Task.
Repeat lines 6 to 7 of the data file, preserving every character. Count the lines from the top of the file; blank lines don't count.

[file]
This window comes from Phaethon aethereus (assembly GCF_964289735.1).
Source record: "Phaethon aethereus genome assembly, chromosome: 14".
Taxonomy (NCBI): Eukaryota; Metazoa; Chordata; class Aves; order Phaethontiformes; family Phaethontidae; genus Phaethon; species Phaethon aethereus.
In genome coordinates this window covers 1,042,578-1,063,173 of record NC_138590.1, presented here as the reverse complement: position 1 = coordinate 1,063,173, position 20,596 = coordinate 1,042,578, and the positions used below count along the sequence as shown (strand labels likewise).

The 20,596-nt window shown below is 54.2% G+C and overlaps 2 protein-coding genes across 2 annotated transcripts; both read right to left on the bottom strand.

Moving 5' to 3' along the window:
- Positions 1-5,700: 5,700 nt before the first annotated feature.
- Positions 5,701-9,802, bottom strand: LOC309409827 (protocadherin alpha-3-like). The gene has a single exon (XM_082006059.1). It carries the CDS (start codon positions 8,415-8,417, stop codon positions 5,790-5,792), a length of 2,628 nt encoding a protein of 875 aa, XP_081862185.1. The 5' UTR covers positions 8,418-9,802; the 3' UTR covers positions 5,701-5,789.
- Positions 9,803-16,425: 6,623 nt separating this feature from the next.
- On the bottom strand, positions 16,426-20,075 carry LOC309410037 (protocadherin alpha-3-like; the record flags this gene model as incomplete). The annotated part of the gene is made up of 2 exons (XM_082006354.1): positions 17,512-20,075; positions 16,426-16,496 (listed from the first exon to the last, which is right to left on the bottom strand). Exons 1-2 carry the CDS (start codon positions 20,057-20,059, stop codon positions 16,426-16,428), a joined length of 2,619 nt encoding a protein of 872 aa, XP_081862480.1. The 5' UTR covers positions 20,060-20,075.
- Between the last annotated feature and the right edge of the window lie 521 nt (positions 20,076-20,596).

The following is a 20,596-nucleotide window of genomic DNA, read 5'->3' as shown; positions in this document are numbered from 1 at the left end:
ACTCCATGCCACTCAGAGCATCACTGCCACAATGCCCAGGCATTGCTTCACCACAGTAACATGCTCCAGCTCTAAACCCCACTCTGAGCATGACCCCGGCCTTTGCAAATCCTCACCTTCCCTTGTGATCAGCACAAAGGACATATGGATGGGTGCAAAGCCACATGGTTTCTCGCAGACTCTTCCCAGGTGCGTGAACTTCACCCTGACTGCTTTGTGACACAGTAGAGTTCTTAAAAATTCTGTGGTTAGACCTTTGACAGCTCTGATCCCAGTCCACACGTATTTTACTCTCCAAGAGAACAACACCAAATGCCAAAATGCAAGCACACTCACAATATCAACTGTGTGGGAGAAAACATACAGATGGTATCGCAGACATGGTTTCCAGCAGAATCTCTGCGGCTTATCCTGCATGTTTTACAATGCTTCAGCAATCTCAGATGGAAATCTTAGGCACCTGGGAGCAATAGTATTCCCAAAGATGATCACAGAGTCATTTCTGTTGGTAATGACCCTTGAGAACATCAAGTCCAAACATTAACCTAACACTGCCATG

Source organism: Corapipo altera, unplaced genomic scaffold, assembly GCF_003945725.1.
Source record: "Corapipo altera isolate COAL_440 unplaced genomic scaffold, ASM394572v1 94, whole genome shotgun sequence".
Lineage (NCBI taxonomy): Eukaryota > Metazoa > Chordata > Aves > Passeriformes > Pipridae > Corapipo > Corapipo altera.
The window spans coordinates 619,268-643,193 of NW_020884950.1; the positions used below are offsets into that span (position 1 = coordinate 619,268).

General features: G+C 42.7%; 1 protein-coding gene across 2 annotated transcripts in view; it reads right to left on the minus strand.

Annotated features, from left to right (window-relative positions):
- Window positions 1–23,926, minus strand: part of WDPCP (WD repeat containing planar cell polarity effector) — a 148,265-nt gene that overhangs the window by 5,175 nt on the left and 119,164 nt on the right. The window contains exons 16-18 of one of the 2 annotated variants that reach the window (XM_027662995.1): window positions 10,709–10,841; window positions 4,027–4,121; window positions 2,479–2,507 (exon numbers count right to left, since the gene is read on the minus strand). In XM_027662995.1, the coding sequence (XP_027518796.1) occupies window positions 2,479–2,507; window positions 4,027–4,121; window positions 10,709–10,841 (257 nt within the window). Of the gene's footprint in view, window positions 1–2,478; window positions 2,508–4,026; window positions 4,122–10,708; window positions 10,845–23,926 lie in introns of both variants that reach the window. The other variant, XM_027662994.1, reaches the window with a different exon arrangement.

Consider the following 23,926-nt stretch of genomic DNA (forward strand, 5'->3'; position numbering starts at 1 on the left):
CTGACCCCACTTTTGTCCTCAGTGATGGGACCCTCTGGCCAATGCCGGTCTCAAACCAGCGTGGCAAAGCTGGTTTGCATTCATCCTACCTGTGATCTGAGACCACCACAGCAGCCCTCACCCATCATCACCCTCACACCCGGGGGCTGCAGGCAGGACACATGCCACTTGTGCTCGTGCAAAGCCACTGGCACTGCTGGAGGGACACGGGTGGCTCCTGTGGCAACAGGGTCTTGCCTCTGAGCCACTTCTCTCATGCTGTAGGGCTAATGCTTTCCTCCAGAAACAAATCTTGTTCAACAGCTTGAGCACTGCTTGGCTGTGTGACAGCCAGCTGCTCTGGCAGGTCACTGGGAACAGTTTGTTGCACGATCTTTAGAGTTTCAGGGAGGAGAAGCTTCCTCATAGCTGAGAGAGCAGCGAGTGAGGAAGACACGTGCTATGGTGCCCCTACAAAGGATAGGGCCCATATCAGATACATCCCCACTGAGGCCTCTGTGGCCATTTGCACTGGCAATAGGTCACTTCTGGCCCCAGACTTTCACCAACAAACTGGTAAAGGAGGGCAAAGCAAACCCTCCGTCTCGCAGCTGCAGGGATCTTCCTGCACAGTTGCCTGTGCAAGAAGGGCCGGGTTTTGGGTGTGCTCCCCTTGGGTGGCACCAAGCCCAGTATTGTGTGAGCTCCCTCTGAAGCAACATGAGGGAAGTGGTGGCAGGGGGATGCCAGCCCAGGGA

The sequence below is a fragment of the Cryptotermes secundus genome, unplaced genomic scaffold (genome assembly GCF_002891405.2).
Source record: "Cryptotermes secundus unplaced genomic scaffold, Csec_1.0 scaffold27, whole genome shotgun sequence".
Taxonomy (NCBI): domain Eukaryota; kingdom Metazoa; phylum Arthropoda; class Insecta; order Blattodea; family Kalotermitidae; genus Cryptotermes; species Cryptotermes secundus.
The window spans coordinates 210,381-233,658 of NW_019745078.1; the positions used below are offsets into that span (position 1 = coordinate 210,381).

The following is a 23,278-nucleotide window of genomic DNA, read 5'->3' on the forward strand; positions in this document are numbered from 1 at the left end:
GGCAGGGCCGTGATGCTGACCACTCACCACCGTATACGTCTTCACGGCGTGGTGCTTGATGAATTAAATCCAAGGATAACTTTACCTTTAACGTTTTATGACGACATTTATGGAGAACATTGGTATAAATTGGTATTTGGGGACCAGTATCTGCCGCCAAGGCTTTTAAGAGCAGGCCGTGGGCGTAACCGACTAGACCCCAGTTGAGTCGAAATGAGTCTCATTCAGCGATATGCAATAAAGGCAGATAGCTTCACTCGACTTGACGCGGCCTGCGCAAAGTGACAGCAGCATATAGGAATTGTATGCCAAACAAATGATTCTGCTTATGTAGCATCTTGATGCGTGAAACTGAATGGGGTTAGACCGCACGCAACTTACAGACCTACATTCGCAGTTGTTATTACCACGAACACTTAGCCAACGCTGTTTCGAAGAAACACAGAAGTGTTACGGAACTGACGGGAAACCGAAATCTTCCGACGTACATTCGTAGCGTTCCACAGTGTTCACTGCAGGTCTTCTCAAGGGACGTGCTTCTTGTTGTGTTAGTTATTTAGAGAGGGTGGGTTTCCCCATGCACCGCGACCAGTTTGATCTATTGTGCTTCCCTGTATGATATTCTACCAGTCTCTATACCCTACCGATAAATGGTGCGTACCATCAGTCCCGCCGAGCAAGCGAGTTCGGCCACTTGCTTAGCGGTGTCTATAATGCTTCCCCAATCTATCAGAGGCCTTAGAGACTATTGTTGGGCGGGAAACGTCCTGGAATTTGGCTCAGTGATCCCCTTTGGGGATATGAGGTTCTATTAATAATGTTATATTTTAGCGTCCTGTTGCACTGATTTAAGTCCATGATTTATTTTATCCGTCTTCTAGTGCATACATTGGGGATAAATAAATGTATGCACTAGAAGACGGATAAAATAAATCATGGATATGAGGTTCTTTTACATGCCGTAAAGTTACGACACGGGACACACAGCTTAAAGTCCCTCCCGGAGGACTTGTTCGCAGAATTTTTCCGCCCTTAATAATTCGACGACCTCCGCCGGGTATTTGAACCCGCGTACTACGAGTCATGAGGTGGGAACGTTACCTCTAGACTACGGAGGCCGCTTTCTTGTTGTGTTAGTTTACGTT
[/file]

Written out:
Moving 5' to 3' along the window:
- Positions 1-5,700: 5,700 nt before the first annotated feature.